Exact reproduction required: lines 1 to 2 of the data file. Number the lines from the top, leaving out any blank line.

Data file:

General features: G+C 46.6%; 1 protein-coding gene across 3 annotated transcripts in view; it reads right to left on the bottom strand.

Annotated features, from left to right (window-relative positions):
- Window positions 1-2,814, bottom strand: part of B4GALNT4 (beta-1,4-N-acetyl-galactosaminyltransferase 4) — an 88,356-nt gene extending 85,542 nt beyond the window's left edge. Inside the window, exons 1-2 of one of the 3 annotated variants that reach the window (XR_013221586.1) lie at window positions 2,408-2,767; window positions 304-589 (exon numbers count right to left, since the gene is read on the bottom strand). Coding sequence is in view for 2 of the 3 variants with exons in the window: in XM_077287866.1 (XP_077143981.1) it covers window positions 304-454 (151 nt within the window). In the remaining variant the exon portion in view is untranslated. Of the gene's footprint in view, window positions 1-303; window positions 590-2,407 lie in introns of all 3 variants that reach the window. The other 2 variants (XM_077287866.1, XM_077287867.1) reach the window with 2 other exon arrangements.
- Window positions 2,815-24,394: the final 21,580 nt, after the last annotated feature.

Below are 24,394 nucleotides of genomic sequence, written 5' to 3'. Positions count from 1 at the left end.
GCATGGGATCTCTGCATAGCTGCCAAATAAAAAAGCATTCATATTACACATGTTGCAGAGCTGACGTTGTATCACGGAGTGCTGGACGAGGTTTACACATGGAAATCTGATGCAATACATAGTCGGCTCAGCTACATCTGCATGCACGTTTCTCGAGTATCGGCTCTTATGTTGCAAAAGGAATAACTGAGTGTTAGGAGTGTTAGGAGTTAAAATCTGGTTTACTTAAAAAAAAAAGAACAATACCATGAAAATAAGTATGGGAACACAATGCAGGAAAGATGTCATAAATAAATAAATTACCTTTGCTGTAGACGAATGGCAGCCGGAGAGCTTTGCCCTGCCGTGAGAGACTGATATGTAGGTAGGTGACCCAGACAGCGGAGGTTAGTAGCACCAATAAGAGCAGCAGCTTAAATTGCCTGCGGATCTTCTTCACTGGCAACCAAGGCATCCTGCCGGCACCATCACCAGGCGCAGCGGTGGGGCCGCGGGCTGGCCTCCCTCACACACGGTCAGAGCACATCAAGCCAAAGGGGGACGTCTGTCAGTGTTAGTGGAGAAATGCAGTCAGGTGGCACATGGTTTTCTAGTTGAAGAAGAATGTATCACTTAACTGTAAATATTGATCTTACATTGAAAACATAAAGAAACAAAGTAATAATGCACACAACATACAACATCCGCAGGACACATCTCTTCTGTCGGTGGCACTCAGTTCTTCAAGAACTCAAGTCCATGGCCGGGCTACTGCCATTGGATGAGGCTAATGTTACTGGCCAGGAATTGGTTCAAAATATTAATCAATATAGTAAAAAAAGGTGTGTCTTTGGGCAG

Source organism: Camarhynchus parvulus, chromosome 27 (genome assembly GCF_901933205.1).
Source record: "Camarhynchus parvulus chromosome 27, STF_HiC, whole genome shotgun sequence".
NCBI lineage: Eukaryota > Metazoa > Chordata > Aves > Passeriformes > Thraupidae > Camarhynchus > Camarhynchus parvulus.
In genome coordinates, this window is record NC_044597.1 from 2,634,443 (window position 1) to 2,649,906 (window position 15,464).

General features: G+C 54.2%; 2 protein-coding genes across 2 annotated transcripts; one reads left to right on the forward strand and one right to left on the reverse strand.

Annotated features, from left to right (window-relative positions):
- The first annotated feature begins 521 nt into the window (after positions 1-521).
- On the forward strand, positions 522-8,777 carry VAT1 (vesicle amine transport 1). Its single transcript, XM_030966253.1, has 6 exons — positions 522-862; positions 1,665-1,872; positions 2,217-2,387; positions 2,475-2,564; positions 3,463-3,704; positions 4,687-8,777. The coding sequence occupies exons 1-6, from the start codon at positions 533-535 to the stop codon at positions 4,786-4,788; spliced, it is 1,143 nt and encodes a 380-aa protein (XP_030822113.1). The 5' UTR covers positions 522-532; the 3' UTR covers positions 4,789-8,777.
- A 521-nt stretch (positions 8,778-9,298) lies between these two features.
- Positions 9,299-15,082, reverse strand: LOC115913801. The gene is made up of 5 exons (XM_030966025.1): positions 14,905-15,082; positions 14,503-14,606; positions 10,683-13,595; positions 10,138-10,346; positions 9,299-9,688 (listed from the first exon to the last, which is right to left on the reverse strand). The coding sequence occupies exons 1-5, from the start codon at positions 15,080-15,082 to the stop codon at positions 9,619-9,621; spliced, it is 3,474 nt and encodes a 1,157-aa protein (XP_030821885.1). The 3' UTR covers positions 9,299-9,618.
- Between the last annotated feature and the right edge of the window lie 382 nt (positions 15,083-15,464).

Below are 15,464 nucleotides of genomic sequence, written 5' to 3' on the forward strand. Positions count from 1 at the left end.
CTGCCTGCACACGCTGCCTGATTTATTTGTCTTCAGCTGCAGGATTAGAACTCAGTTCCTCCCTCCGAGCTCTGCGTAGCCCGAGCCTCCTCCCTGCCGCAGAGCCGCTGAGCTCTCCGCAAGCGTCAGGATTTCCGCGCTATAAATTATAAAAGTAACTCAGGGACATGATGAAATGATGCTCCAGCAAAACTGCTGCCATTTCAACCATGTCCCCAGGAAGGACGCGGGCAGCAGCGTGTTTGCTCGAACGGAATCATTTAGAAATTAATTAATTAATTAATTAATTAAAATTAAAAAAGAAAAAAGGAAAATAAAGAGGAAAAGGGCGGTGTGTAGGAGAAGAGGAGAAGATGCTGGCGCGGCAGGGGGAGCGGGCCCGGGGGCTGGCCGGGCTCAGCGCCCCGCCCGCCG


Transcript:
General features: G+C 46.6%; 1 protein-coding gene across 3 annotated transcripts in view; it reads right to left on the bottom strand.

Annotated features, from left to right (window-relative positions):